The output signal of amplitude detector 160 is applied to one input of differential or operational amplifier 170. The other input to amplifier 170 is a constant reference signal from reference signal source 180. Amplifier 170 produces an output signal which is indicative of the amount by which the output of amplitude detector 160 differs from the reference signal from source 180. The output signal of amplifier 170 is applied to the control input of automatic gain control circuit 150.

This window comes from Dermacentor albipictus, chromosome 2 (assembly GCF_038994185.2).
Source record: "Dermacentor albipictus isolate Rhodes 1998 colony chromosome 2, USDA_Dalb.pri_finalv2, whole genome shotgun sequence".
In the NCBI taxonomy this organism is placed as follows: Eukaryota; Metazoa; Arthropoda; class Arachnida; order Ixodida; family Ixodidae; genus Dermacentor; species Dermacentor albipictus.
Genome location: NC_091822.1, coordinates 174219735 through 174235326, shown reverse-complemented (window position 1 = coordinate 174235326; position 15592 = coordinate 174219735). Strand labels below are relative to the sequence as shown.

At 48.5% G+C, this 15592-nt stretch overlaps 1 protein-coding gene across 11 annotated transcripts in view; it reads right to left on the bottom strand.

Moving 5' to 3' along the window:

Automatic gain control circuit 150 amplifies the signal applied to its main input (i.e., from photodetector 120) by an amount proportional to the magnitude of the signal applied to its control input (i.e., from amplifier 170). Because both the information signal light and the pilot signal light travel along the same free-space optical path and have frequencies that are fairly close to one another, both of these lights experience approximately the same attenuations as they pass through the free space. For example, both the information light and the pilot light scintillate approximately similarly as they pass through the atmosphere between transmitter 70 and receiver 80. The pilot light, however, is known to start out with constant intensity. Therefore, the amount by which the output signal of amplitude detector 160 deviates from the constant reference signal from source 180 at any instant of time is a good indicator of the concurrent attenuation of the received information light. Automatic gain control circuit 150 automatically compensates for this attenuation by amplifying the received information signal by the amount required to substantially eliminate the effects of the time-varying attenuation of light through the free space between transmitter 70 and receive 80.